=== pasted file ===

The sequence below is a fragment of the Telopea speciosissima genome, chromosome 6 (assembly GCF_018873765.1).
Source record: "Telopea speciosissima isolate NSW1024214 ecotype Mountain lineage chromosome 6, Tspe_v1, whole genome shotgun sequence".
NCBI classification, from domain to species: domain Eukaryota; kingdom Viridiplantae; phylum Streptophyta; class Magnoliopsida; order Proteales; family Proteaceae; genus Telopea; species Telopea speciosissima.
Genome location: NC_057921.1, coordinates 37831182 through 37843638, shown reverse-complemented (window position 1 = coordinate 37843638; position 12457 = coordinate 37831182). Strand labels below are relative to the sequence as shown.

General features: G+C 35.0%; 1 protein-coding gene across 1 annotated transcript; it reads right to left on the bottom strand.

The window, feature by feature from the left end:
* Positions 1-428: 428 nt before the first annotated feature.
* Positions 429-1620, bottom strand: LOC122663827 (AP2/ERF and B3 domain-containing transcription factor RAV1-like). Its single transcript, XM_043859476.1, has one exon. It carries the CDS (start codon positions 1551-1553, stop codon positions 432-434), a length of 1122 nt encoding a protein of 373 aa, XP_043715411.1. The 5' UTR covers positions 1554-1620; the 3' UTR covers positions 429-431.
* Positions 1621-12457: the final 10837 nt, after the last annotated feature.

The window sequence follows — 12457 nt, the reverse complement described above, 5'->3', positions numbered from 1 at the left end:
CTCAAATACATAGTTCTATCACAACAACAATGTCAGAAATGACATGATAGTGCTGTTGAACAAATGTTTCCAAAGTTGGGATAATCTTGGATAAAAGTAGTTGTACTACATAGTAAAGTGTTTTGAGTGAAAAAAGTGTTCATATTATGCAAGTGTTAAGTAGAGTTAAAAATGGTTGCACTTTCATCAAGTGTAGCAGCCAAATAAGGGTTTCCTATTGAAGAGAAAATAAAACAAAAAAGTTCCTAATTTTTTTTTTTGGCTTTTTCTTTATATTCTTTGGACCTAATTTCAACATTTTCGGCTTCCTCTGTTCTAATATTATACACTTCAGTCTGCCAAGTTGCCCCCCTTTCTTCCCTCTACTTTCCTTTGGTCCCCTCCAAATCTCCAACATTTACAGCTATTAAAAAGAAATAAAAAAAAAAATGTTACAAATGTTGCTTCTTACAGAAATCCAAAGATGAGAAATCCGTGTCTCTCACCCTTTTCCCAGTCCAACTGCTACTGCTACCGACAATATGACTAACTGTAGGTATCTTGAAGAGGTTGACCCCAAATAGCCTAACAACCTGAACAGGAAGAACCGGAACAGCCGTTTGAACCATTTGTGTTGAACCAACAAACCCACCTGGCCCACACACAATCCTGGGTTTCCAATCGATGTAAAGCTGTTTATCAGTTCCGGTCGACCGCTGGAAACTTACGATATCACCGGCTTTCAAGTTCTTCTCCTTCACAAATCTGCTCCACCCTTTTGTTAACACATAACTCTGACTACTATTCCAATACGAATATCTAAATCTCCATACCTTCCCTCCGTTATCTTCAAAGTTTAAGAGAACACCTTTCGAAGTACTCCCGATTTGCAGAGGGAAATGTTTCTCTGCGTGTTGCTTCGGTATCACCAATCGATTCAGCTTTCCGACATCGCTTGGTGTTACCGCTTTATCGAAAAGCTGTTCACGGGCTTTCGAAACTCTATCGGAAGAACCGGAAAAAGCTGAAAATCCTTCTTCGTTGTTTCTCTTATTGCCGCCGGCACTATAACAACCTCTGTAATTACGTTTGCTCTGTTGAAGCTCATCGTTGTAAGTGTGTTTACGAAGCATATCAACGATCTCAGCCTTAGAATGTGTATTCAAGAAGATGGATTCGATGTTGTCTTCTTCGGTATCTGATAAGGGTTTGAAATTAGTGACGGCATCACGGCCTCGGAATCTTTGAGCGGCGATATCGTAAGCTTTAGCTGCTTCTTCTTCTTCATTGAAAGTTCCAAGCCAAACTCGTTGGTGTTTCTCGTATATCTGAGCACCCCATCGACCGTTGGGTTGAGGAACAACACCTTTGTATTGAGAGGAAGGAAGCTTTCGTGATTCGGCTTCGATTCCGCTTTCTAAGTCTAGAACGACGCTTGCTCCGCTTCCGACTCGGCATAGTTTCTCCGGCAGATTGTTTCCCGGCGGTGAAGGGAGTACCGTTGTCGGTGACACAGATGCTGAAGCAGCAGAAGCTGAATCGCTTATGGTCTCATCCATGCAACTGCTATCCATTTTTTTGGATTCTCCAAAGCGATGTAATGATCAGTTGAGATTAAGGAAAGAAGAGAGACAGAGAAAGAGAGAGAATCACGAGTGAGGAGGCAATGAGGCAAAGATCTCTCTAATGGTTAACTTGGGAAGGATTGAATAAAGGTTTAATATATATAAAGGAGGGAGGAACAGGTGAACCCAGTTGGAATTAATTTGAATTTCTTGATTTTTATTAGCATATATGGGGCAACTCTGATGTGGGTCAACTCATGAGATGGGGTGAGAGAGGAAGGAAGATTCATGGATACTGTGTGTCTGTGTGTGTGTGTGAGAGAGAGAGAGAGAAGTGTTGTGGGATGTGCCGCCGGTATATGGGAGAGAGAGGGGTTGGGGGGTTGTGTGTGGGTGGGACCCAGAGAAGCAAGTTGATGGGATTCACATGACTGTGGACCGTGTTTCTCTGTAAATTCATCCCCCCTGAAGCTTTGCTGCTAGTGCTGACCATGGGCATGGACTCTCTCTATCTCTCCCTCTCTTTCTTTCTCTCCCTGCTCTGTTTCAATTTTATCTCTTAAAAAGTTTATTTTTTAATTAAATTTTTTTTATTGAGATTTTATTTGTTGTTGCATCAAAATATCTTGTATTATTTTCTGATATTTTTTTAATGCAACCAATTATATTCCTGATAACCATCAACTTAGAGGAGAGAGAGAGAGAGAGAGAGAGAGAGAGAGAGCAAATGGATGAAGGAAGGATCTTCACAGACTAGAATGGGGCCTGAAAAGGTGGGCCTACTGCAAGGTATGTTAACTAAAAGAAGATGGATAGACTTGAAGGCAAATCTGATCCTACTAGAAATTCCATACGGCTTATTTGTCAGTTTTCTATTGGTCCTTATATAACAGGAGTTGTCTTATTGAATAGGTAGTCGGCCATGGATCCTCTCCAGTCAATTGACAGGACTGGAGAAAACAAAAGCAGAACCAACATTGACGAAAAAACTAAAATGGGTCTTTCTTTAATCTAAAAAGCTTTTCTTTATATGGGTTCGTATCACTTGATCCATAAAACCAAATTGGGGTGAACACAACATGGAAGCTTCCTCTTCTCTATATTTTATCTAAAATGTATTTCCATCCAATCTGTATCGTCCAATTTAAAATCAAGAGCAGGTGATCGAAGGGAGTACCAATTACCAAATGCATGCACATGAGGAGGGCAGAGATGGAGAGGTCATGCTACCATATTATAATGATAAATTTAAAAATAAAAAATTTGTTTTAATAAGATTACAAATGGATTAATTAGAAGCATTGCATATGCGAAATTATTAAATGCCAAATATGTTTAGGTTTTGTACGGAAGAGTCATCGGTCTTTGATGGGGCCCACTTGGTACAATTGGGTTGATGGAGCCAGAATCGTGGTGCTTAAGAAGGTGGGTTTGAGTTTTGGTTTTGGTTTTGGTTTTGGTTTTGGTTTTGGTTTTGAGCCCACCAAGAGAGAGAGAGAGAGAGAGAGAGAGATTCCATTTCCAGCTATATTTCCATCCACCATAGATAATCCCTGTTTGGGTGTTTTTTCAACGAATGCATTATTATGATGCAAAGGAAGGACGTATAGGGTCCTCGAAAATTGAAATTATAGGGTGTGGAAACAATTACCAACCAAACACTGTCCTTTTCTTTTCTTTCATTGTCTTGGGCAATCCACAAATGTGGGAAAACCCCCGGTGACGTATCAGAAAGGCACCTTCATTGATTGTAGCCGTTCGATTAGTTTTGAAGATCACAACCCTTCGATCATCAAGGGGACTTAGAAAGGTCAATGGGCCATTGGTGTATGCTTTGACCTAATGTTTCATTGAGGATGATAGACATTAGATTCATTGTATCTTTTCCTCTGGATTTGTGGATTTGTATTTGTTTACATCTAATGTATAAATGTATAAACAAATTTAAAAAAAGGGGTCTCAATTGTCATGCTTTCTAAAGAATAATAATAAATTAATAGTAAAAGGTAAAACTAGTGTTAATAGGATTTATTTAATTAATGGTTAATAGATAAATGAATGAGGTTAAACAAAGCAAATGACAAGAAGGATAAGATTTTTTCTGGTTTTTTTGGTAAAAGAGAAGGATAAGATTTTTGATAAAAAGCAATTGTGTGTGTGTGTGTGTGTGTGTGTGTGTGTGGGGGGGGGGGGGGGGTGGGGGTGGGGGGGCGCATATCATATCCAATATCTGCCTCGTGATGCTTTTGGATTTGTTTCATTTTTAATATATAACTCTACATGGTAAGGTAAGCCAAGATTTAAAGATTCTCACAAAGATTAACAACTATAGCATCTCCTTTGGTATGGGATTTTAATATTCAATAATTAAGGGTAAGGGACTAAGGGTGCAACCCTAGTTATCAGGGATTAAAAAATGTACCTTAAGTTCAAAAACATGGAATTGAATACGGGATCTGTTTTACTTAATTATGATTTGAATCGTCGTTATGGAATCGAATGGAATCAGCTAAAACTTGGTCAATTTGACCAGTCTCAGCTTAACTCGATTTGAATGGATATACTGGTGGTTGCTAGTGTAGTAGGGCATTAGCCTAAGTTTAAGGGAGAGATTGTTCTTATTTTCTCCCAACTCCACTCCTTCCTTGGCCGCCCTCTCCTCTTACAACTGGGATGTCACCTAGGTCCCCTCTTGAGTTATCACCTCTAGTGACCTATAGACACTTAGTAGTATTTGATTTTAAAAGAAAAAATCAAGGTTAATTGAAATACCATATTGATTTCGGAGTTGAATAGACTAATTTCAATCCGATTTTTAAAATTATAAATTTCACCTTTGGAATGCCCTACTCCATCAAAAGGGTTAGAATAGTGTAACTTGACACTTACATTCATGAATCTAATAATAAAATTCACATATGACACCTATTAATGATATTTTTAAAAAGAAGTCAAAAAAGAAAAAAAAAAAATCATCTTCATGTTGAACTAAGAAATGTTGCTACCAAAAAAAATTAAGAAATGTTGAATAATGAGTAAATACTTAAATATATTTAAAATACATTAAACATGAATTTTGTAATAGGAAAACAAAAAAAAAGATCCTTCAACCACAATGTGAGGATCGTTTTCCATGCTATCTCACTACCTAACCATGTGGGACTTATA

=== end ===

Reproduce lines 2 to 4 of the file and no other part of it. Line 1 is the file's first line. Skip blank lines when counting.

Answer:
Source record: "Telopea speciosissima isolate NSW1024214 ecotype Mountain lineage chromosome 6, Tspe_v1, whole genome shotgun sequence".
NCBI classification, from domain to species: domain Eukaryota; kingdom Viridiplantae; phylum Streptophyta; class Magnoliopsida; order Proteales; family Proteaceae; genus Telopea; species Telopea speciosissima.
Genome location: NC_057921.1, coordinates 37831182 through 37843638, shown reverse-complemented (window position 1 = coordinate 37843638; position 12457 = coordinate 37831182). Strand labels below are relative to the sequence as shown.